how can i find out whether my cpu is low indian or high indian?

This is a discussion on how can i find out whether my cpu is low indian or high indian? within the C++ Programming forums, part of the General Programming Boards category; hello all, how can i determine which kind of cpu is being used in a system ? how should i ...

  1. #1
    بابلی ریکا Masterx's Avatar
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    how can i find out whether my cpu is low endian or high endian?

    hello all, how can i determine which kind of cpu is being used in a system ?
    how should i go about it ?
    by teh way im looking for a portable solution meaning my source code can be compiled and executed on all platforms .
    tanx in advance
    Last edited by Masterx; 10-31-2009 at 03:08 AM.
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    Guest Sebastiani's Avatar
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    Uh, well first of all, it's 'endian'. Anyway, easiest way is to cast the address of an integer to that of a char, and then check for a specific bit pattern, eg:

    Code:
    
    inline bool is_little_endian( void )
    {
    	static size_t const
    		value = 1;
    	static bool const
    		result = *reinterpret_cast< char const* >( &value ) == 1;
    	return result;	
    }
    
    inline bool is_big_endian( void )
    {
    	return !is_little_endian( );	
    }

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    Quote Originally Posted by Sebastiani View Post
    Uh, well first of all, it's 'endian'. Anyway, easiest way is to cast the address of an integer to that of a char, and then check for a specific bit pattern, eg:

    Code:
    
    inline bool is_little_endian( void )
    {
        static size_t const
            value = 1;
        static bool const
            result = *reinterpret_cast< char const* >( &value ) == 1;
        return result;    
    }
    
    inline bool is_big_endian( void )
    {
        return !is_little_endian( );    
    }
    Ahh, my bad ! thanks for saying that .
    anyway, would you explain that bit of code alittle bit ? well im kinda confused !
    i understand that we are trying to assign value's address (which would be an integer like 0x1245 for example ) to another variable! so that we can check its first bit (out of the 2 bit representing high and low value (precise and non-precise) for every variable in memory)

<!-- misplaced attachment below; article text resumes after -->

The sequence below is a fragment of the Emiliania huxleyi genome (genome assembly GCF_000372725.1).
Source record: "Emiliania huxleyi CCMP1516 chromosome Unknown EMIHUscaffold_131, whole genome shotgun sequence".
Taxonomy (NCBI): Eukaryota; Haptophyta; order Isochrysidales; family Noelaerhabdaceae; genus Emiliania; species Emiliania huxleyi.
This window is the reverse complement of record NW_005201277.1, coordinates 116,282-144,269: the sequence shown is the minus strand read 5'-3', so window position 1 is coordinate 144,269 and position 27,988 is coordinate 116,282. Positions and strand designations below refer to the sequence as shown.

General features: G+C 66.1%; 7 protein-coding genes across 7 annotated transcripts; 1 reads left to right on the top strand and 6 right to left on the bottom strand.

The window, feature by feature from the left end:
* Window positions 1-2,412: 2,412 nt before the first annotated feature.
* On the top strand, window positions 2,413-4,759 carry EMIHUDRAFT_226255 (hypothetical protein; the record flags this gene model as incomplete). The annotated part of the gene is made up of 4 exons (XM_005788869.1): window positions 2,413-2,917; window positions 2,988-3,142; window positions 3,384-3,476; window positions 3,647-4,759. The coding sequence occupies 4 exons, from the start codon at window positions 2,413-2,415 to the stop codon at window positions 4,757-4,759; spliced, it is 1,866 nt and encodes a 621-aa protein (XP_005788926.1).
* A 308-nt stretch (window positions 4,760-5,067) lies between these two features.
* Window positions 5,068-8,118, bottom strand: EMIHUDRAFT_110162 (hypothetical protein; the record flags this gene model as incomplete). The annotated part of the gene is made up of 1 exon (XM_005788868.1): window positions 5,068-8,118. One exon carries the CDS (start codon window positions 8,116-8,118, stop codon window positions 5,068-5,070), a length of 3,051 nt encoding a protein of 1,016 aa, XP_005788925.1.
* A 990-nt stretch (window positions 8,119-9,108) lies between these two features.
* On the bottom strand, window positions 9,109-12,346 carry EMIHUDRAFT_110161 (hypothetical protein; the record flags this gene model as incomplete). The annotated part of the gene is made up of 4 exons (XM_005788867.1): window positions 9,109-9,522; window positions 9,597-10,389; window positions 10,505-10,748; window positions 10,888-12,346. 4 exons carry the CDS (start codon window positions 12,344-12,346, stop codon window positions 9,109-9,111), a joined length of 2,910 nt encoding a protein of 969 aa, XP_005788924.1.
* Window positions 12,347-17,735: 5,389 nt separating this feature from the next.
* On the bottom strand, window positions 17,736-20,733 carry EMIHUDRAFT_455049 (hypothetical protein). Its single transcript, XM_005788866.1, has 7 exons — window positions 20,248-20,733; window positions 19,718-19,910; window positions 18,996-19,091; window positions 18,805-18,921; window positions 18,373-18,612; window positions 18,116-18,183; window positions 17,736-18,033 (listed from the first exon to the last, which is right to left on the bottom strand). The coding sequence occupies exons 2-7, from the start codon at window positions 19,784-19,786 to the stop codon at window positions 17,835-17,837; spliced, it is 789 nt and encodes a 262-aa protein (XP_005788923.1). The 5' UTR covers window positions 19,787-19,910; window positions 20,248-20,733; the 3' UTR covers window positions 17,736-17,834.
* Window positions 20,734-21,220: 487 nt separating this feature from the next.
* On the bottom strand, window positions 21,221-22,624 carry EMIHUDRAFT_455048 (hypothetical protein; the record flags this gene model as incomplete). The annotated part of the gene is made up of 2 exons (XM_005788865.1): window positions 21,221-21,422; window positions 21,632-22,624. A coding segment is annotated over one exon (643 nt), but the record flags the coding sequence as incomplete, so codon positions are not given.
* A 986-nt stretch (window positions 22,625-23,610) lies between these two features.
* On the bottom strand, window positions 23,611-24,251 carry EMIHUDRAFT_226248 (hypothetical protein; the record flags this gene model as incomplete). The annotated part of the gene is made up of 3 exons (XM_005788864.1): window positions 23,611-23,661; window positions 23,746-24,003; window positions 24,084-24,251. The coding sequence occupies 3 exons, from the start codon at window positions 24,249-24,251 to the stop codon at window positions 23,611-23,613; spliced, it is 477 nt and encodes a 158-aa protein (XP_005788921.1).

.well i dont know how to access that so called hight portion of a variable ! and how it is done in this example of yours!
    Last edited by Masterx; 10-31-2009 at 03:19 AM.
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    Guest Sebastiani's Avatar
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    Well just to be sure we're on the same page here, 'endian' is a matter of byte (not bit) order. Anyway, the basic idea is this: First we declare some type of integer larger than a byte. On most systems, size_t is sufficient. So let's say the variable has a hexidecimal value of 0x12345678 located at the address 0x40000000. Now, if we're running on a little-endian machine, the layout of the variable in memory is going to be:

    [0x40000000] 0x78
    [0x40000001] 0x56
    [0x40000002] 0x34
    [0x40000003] 0x12

    So if we convert the base address of this 4-byte integer to a char* and dereference it, we will simply be extracting the byte at 0x40000000. If we check this byte and it turns up to be 0x78, then we know that the least significant byte came first, hence little-endian.

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    Quote Originally Posted by Sebastiani View Post
    Well just to be sure we're on the same page here, 'endian' is a matter of byte (not bit) order. Anyway, the basic idea is this: First we declare some type of integer larger than a byte. On most systems, size_t is sufficient. So let's say the variable has a hexidecimal value of 0x12345678 located at the address 0x40000000. Now, if we're running on a little-endian machine, the layout of the variable in memory is going to be:

    [0x40000000] 0x78
    [0x40000001] 0x56
    [0x40000002] 0x34
    [0x40000003] 0x12

    So if we convert the base address of this 4-byte integer to a char* and dereference it, we will simply be extracting the byte at 0x40000000. If we check this byte and it turns up to be 0x78, then we know that the least significant byte came first, hence little-endian.
    Thanks a million Sebastiani .
    now i get that .
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    بابلی ریکا Masterx's Avatar
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    bye the way i think i have some more qustions to ask ,
    first of all whats the point in declaring those variables static ? is it important to do so ? or no its not crucial ?
    and why did you used const ? is it good programming practice or no it is meant to be there! ?

    and how can i for example see the third byte of a 4 Byte (size_t) variable ?we just did it for the first Byte , how can we extend this functionalty to other bytes of a variable ?
    is the procedure the same ? or no it differs completely .
    many thanks in advance
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    Guest Sebastiani's Avatar
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    >> whats the point in declaring those variables static

    A static variable is only initialized once, so it's just more efficient to do do it that way. Not necessarily crucial, though.

    >> and why did you used const ? is it good programming practice

    Basically, yes.

    >> how can i for example see the third byte of a 4 Byte (size_t) variable ?

    Just cast the address of the variable to a char* and then access it like an array, eg: ptr[ 2 ].

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    Quote Originally Posted by Sebastiani View Post
    >> whats the point in declaring those variables static